Wayland is shaping up to be the Open Meeting Law capital of the Bay State and one man is driving the way.
The attorney general’s office has issued four decisions about claims of Open Meeting Law violations in Wayland since taking over enforcement responsibilities last July. That means more Open Meeting Law decisions have come out of Wayland than any other community so far.
Further, three of the Wayland cases originated with complaints from attorney George Harris, a former selectman.
So let’s take a look at how Harris is keeping them honest over at Wayland Town Hall.
His most recent victory took place last month, when the AG’s office agreed with his claim that the School Committee had improperly gone into executive session 25 times between June 8, 2009 and May 3, 2010.
Specifically, the AG’s office found the School Committee failed to “adequately state or state with sufficient specificity” the reason for going into executive session. It also found the board failed to conduct a roll call vote before going into executive session.
Britte McBride, director of the Division of Open Government, saved the harshest words in the four-page decision to address instances where the board cited “personnel” as the reason for entering executive session.
“However, “personnel” is not now, nor was it ever, an appropriate reason to enter executive session,” wrote McBride, adding the board needed to be more specific.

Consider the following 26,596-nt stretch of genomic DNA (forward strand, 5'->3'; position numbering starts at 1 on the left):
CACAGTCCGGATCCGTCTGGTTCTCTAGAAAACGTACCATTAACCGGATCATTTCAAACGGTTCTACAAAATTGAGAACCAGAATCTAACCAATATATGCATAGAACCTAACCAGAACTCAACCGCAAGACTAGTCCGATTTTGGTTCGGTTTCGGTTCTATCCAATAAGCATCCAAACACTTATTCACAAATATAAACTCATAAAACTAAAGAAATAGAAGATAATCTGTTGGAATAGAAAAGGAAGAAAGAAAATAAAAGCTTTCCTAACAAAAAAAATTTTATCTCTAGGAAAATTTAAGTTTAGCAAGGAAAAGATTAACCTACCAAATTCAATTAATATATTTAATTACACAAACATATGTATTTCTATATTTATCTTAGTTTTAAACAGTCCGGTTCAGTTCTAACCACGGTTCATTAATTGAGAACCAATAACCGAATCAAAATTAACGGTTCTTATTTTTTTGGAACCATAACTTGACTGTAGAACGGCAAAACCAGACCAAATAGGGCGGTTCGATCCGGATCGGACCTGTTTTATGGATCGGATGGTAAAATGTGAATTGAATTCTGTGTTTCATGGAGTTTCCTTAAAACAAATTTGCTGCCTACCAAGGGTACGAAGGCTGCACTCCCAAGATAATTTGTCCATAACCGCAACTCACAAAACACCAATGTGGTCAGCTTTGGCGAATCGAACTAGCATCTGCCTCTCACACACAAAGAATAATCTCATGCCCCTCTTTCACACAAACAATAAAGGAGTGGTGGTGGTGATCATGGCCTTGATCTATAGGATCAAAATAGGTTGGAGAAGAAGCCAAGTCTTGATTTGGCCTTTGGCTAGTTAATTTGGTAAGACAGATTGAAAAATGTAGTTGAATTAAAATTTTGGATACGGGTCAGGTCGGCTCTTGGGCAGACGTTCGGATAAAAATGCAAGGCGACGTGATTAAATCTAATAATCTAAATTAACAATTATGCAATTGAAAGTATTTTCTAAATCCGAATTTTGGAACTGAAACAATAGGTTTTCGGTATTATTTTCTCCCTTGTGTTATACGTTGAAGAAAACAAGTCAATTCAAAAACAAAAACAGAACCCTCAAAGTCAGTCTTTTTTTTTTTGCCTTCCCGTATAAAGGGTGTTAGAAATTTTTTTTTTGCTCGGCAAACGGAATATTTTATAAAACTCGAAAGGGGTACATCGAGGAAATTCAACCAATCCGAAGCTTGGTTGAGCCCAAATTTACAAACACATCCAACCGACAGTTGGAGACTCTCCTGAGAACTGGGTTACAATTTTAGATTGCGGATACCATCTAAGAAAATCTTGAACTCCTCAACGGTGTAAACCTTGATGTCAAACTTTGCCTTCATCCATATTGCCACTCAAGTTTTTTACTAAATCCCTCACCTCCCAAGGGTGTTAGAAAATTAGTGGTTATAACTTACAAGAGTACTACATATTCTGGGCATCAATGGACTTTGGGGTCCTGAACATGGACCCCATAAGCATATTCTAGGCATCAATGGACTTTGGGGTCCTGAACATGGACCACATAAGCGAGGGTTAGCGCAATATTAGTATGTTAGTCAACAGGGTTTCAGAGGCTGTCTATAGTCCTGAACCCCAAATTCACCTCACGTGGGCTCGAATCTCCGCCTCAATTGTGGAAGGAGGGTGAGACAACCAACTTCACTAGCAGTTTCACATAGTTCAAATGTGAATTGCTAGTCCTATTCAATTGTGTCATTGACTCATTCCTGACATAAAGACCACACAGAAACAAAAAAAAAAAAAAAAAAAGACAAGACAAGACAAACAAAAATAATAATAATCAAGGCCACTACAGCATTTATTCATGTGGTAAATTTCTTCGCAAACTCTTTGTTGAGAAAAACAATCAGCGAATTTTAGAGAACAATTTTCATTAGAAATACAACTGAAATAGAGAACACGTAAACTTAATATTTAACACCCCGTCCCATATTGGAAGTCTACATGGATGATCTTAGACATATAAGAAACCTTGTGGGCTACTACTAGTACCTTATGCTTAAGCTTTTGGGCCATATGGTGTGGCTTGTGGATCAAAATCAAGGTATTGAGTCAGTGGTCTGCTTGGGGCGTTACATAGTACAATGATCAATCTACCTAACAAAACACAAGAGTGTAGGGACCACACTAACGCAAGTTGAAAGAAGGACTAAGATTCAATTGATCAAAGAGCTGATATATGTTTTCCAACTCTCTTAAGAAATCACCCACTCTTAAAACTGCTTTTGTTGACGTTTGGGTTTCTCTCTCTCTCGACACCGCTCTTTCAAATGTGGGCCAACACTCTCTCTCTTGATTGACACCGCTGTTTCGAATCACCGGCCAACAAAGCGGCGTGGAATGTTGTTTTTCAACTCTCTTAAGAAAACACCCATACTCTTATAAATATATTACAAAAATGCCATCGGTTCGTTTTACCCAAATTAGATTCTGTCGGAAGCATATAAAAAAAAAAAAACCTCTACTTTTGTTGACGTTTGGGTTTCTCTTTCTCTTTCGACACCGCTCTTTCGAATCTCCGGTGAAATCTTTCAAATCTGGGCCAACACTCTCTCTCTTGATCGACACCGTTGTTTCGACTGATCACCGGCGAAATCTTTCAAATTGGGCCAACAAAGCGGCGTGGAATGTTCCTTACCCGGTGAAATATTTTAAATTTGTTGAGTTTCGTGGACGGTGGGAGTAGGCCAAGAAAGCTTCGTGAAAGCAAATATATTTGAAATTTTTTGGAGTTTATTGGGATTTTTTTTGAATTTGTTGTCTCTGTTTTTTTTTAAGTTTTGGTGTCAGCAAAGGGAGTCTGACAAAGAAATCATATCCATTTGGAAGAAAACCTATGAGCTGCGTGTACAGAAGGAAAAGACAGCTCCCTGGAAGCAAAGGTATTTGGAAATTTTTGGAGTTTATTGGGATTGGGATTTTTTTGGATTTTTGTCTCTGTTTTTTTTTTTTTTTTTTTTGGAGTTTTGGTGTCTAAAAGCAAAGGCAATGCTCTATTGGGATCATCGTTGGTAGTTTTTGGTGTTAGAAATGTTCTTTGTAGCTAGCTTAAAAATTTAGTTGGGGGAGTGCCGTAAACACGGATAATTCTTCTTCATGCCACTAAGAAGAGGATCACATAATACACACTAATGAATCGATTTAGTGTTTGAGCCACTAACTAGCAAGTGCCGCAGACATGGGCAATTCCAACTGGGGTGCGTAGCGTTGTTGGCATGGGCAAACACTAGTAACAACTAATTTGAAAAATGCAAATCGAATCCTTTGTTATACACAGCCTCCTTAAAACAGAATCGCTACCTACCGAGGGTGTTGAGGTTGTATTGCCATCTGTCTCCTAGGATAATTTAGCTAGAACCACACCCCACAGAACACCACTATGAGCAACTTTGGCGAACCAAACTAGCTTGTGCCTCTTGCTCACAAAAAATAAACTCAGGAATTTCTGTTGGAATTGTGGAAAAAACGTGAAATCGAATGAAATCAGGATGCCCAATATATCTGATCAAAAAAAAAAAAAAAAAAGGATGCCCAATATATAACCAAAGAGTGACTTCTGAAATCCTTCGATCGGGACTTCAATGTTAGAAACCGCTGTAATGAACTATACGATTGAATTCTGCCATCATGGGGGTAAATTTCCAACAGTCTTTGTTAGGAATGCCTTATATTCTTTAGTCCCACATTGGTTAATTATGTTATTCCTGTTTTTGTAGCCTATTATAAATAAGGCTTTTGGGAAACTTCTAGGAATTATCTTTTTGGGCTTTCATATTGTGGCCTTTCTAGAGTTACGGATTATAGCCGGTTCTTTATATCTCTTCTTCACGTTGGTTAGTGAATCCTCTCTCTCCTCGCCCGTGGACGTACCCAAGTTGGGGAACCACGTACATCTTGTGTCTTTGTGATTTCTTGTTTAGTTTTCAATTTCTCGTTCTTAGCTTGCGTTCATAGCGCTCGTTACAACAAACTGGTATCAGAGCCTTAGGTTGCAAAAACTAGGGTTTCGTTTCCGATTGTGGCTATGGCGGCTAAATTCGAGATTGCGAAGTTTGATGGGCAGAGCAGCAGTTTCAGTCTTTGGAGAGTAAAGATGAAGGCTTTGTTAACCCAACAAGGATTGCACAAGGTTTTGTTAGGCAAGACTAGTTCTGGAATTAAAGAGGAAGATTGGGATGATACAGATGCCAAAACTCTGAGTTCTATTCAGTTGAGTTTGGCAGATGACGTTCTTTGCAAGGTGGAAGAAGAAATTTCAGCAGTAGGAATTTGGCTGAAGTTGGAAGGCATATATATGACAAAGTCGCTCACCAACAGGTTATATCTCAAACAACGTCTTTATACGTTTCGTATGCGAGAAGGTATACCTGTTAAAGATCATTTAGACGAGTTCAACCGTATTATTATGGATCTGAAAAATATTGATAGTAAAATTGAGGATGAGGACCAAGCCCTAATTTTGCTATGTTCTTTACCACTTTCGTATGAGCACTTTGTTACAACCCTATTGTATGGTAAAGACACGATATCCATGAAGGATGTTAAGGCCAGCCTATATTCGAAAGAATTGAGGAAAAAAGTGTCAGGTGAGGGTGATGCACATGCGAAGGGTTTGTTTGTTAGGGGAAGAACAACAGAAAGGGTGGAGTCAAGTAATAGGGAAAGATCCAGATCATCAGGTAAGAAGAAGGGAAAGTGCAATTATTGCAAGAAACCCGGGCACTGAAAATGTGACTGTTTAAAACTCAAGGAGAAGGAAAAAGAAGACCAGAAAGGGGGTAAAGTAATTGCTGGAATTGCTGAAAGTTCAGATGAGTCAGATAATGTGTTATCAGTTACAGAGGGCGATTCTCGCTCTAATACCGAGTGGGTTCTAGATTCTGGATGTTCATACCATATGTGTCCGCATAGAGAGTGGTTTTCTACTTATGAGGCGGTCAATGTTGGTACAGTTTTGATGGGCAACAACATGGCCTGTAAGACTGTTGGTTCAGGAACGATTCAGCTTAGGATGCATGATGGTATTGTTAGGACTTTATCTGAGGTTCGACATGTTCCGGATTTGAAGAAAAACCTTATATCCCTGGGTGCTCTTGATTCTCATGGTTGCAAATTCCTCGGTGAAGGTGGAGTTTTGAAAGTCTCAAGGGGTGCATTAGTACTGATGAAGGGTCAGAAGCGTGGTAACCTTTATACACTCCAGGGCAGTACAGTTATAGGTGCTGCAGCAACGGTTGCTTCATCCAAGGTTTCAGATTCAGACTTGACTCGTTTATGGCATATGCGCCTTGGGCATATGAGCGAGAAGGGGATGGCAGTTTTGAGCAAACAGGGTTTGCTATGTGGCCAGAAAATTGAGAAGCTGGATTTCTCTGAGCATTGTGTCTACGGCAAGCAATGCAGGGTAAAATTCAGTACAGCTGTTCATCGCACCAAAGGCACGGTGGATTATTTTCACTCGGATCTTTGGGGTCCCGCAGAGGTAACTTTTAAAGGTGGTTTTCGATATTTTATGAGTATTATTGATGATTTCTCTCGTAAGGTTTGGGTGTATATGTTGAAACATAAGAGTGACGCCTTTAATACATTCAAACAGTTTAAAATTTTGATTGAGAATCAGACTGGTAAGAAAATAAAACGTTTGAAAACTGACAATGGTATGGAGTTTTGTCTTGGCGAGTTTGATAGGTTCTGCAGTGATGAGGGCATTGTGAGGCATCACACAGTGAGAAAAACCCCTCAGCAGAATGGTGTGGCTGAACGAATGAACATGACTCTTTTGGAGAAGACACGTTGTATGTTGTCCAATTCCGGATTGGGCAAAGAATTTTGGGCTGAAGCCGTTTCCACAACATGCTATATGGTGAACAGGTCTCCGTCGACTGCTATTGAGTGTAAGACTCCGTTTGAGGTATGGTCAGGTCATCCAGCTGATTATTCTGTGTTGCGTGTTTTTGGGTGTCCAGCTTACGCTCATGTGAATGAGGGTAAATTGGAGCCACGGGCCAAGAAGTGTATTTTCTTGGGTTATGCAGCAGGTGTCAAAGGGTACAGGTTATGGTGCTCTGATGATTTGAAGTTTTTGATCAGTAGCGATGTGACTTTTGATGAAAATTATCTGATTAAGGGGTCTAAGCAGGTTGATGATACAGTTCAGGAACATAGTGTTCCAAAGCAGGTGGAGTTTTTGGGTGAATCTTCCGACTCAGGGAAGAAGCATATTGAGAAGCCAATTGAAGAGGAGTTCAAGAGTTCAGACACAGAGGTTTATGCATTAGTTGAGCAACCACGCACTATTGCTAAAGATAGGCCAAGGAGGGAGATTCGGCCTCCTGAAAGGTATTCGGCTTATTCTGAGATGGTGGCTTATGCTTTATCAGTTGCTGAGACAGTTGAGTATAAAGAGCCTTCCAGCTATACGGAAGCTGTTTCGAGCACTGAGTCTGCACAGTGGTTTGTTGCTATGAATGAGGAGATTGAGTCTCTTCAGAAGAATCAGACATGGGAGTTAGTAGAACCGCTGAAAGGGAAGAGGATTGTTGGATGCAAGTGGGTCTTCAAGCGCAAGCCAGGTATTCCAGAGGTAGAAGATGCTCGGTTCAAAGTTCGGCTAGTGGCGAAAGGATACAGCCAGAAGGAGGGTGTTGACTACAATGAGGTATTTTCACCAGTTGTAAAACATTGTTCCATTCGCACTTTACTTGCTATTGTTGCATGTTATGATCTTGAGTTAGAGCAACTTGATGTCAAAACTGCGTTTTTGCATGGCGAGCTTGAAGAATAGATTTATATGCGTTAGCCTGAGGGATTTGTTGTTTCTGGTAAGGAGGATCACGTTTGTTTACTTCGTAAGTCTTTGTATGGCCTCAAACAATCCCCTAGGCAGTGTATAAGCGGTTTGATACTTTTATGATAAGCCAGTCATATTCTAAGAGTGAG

The AG’s office also sided with Harris in January by finding the Board of Selectmen violated the Open Meeting Law when it approved a traffic safety certification during an executive session called to discuss litigation.
The AG found as soon as the board decided issuing the traffic certification would benefit their position in the pending litigation, it should have returned to open session to take the vote in public. Instead, the vote was taken in private and not revealed until a month later.
Harris did not fare as well in his first Open Meeting Law complaint reviewed by the AG. In that case, Government Bureau Chief Jennifer Grace Miller sided with selectmen. MetroWest Daily News Editor Richard Lodge blogged about the decision for NEFAC in December.
So will this bring anyone from Wayland to one of the upcoming Open Meeting Law trainings hosted by the Division of Open Government? Here are the dates:
- April 6, 2011 - 6PM-8:30PM at Bridgewater-Raynham Regional High School, 415 Center St., Bridgewater, MA
- May 11, 2011 - 6PM-8:30PM at Nessacus Middle School, 35 Fox Road, Dalton, MA
- May 18, 2011 - 6PM-8:30PM at Barnstable Town Hall, 367 Main St., Hyannis, MA
- May 25, 2011 - 6PM-8:30PM at Northampton High School, 380 Elm St., Northampton, MA
- June 1, 2011 - 6PM-8PM at Worcester Public Library, 3 Salem Square, Worcester, MA